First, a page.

Monday, February 23, 2015

Ephemeral Beauty: A Die-Cut Trade Card for Kensington Work

Click image to enlarge.

Of my collection of ephemera, I have a special fondness for the die-cut cards.  Here's one in the shape of a painter’s palette. I’ve got another one in the same shape which has a ship on the front. This one depicts a rather manipulative looking kitten who looks a bit like Bertie's cat, Miss Oscar.  

Sure, he seems sweet at first glance, but there’s something underneath his expression that makes me think he’s got a switch-blade. Or…not. He also looks a bit like Princess Diana, too. So, I’m torn.

These die-cut cards were available through catalogs and could be customized. This one has been printed on the front with the words:

Compliments of 
MRS. A.W. BELCHER.                                                                         (over)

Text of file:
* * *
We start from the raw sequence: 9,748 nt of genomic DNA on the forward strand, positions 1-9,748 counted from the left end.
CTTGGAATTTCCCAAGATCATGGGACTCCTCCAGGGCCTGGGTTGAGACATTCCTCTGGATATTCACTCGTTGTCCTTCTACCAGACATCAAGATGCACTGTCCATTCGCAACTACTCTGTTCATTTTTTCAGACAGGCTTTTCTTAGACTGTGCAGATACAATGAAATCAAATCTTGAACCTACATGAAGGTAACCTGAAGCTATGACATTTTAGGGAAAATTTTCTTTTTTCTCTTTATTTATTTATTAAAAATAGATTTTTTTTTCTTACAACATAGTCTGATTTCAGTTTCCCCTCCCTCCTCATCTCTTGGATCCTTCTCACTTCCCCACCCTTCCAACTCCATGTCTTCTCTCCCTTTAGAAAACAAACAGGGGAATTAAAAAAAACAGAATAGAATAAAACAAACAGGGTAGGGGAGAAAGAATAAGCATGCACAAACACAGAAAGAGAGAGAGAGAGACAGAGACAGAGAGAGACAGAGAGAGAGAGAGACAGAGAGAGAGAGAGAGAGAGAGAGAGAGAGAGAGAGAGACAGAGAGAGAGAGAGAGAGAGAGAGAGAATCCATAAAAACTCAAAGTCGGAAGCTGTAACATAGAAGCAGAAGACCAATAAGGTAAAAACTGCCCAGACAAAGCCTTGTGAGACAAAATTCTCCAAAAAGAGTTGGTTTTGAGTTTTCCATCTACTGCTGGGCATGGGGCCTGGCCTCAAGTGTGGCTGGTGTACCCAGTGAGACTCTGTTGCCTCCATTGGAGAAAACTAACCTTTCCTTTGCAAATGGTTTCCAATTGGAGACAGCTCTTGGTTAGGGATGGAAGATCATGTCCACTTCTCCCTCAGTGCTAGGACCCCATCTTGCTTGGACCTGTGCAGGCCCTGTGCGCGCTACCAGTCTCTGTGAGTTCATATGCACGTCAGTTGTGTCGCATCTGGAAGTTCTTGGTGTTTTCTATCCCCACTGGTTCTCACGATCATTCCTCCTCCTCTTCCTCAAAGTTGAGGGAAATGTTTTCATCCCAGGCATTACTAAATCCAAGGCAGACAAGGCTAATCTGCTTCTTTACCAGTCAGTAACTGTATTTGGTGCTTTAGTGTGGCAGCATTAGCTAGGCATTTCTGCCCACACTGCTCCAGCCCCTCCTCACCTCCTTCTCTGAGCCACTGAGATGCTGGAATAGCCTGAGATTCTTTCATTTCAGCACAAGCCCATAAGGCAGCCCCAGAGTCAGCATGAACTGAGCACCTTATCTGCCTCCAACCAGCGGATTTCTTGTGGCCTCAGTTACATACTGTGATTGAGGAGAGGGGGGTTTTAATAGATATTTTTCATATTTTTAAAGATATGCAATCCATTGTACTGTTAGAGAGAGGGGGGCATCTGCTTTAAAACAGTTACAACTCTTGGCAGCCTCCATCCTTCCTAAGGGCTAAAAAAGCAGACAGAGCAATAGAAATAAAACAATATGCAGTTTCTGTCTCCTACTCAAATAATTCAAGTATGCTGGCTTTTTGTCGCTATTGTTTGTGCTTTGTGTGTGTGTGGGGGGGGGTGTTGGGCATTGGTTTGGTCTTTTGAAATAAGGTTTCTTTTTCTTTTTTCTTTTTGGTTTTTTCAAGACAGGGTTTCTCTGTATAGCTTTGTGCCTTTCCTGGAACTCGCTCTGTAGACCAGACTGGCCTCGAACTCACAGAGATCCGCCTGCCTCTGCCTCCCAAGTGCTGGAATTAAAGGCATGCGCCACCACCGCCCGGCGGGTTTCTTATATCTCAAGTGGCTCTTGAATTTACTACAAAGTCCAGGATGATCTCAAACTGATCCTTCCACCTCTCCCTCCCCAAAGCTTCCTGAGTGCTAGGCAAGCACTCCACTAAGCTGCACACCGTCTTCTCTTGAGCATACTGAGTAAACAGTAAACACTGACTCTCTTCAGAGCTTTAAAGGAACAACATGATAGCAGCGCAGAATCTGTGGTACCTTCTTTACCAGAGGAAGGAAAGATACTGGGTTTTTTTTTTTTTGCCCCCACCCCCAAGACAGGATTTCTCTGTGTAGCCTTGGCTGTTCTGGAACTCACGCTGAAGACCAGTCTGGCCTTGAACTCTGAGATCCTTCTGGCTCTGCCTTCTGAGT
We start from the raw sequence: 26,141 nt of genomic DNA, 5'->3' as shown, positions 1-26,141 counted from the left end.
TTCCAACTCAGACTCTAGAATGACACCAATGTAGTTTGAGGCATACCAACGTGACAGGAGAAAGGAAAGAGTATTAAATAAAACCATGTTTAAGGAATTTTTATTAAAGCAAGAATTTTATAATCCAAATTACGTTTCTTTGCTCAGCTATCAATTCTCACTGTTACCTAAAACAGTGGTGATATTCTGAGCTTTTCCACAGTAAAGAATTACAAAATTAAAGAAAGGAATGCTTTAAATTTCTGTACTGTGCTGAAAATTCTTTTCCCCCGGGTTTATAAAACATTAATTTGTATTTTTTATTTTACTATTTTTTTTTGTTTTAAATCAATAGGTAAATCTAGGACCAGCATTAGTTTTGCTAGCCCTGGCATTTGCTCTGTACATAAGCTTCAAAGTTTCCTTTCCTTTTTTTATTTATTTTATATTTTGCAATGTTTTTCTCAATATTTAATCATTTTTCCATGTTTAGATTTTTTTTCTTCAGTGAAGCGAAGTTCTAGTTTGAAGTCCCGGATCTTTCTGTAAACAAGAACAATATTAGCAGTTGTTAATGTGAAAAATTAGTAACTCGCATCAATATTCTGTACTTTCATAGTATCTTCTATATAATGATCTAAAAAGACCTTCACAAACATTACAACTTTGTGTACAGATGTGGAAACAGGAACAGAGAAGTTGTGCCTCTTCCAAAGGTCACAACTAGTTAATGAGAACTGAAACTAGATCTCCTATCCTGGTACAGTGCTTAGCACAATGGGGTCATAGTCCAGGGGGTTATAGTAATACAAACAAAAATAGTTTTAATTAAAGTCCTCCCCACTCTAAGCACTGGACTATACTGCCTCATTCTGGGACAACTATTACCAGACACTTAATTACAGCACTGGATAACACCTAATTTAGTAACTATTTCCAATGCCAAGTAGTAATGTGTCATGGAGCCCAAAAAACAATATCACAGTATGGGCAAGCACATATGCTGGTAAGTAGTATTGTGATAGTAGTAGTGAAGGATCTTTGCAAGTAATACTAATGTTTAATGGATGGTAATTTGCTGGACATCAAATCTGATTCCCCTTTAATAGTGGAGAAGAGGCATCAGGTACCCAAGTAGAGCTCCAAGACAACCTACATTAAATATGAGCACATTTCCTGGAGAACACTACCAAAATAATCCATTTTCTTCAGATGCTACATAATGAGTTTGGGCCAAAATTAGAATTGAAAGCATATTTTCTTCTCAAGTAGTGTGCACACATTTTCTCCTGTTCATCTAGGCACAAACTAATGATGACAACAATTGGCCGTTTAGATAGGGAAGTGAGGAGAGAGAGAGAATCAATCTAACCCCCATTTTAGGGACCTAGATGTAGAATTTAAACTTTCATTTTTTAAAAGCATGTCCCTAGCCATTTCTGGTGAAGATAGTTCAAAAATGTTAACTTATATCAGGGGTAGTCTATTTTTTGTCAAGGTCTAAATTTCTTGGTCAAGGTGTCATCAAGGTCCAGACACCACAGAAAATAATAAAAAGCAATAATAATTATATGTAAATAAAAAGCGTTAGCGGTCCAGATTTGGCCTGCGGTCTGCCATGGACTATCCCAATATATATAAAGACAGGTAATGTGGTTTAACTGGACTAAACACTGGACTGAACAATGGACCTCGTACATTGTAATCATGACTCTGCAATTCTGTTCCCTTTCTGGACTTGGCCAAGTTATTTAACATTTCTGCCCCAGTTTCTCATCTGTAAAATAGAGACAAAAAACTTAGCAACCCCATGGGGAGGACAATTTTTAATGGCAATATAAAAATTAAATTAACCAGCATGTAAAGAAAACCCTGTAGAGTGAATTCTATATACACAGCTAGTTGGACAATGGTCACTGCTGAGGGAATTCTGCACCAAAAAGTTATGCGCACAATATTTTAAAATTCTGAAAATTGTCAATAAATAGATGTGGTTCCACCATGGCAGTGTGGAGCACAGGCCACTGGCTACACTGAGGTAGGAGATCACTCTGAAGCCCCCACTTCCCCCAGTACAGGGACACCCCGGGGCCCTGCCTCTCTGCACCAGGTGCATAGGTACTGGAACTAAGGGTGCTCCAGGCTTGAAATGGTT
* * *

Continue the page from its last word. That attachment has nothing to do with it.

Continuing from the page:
Well, if you insist.

The reverse has been custom-printed for an individual operating her own business, which I think is pretty nifty. Let’s see what she has to say.

                I have a fine assortment of new and
artistic designs for Kensington Work, which
you are invited to call and examine. Stitch
taught; work done, or begun: Outlining,
&c., also material for the same. Stamping
to order.

For those who don’t know, Kensington work is a type of embroidery which was revived and became quite fashionable in Victorian England. The stitch resembles the plumage of a bird with a series of overlapping stitches which create a gradation of color. The technique was used to create patterns of flowers, foliage, birds and animals.

Click image to enlarge.
I wonder if Mrs. Belcher is an ancestor of Bob.

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